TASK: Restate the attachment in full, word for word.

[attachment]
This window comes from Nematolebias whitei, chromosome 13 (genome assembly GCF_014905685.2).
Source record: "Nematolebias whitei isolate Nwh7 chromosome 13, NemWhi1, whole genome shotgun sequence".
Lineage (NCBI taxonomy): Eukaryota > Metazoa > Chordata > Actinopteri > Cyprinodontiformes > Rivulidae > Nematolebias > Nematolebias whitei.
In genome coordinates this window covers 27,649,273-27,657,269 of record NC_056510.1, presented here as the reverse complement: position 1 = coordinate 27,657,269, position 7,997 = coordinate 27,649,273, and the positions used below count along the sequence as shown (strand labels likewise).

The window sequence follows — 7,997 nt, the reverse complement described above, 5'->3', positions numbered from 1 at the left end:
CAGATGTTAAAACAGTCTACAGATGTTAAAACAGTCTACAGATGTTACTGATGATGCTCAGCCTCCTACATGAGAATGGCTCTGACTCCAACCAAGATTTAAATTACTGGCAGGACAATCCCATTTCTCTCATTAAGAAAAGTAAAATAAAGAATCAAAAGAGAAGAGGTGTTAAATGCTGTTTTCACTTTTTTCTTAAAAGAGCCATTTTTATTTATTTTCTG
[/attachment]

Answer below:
This window comes from Nematolebias whitei, chromosome 13 (genome assembly GCF_014905685.2).
Source record: "Nematolebias whitei isolate Nwh7 chromosome 13, NemWhi1, whole genome shotgun sequence".
Lineage (NCBI taxonomy): Eukaryota > Metazoa > Chordata > Actinopteri > Cyprinodontiformes > Rivulidae > Nematolebias > Nematolebias whitei.
In genome coordinates this window covers 27,649,273-27,657,269 of record NC_056510.1, presented here as the reverse complement: position 1 = coordinate 27,657,269, position 7,997 = coordinate 27,649,273, and the positions used below count along the sequence as shown (strand labels likewise).

The window sequence follows — 7,997 nt, the reverse complement described above, 5'->3', positions numbered from 1 at the left end:
CAGATGTTAAAACAGTCTACAGATGTTAAAACAGTCTACAGATGTTACTGATGATGCTCAGCCTCCTACATGAGAATGGCTCTGACTCCAACCAAGATTTAAATTACTGGCAGGACAATCCCATTTCTCTCATTAAGAAAAGTAAAATAAAGAATCAAAAGAGAAGAGGTGTTAAATGCTGTTTTCACTTTTTTCTTAAAAGAGCCATTTTTATTTATTTTCTG